New Jersey’s political parties continue to scuffle financially.
The big Democratic and Republican campaign committees, including the state parties and legislative leadership PACs, entered the summer with nearly 30 percent less cash on hand than at the same point before the gubernatorial and legislative elections four years ago.
And the 2013 pace was 13 percent less than four years before that.
People who can’t stand politics might say that’s good, but state Election Law Enforcement Commission director Jeff Brindle thinks even people who don’t like the system would miss the parties if they wither. He says the political money is still flowing, only it goes to less accountable independent groups.
“There’s not, certainly not, less money in politics. It’s just a question of where the money is going,” Brindle said.
The so-called “Big Six” committees had a combined $2.26 million in cash on hand as of June 30, compared with $3.19 million at the same point of 2013 and $3.68 million in 2009, the last years with gubernatorial elections in the state.
The big Republican committees had more cash on hand than the Democratic ones, nearly $1.4 million compared with $906,000. The Democrats are raising more money, but they’re also spending more.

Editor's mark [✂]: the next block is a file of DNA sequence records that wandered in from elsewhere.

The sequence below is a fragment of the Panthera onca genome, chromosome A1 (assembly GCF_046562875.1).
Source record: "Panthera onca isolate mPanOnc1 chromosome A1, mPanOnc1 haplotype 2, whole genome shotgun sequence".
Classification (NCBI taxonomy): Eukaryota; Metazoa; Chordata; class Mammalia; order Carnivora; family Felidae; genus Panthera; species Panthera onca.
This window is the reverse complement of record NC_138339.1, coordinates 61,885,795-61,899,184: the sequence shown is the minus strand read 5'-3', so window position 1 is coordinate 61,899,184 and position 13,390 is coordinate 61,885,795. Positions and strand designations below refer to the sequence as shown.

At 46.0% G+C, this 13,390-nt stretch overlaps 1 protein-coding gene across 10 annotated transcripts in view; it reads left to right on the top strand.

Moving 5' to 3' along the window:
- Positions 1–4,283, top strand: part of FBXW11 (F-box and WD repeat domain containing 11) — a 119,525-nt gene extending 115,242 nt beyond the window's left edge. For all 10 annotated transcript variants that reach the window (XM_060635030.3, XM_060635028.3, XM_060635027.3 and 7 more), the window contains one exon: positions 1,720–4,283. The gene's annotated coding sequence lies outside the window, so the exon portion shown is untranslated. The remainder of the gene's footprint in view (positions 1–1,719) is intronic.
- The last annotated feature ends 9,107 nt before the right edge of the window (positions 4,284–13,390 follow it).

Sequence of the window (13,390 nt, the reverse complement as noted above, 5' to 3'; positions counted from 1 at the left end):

Fundraising by state and county parties has declined since a pay-to-play law restricting political donations from government contractors was passed in 2006. That’s been combined with a rise in spending through independent groups fueled by the Supreme Court’s Citizens United ruling.
And that’s a problem, Brindle said.
“The political parties, first of all, represent a broad coalition of people, as opposed to the special interests, which are concerned with a single issue,” Brindle said. “They also historically have been a link from the people to their government. And they’re much more accountable. They’re regulated by law and disclose their activities. People are very much aware of what’s going on.”
“In so many ways, political parties are integral and essential to the electoral and political processes, in the state and in America generally,” he said.
Independent groups don’t face the same requirements for disclosing their fundraising and don’t have contribution limits.
ELEC recommends that the pay-to-play law be revamped to exclude donations to the political parties but include other PACs, as well as higher limits on donations to the political parties.
New Jersey: Decoded cuts through the cruft and gets to what matters in New Jersey news and politics. Follow on Facebook and Twitter.
Michael Symons is State House bureau chief for New Jersey 101.5 and the editor of New Jersey: Decoded. Follow @NJDecoded on Twitter and Facebook. Contact him at firstname.lastname@example.org.
Article Provided By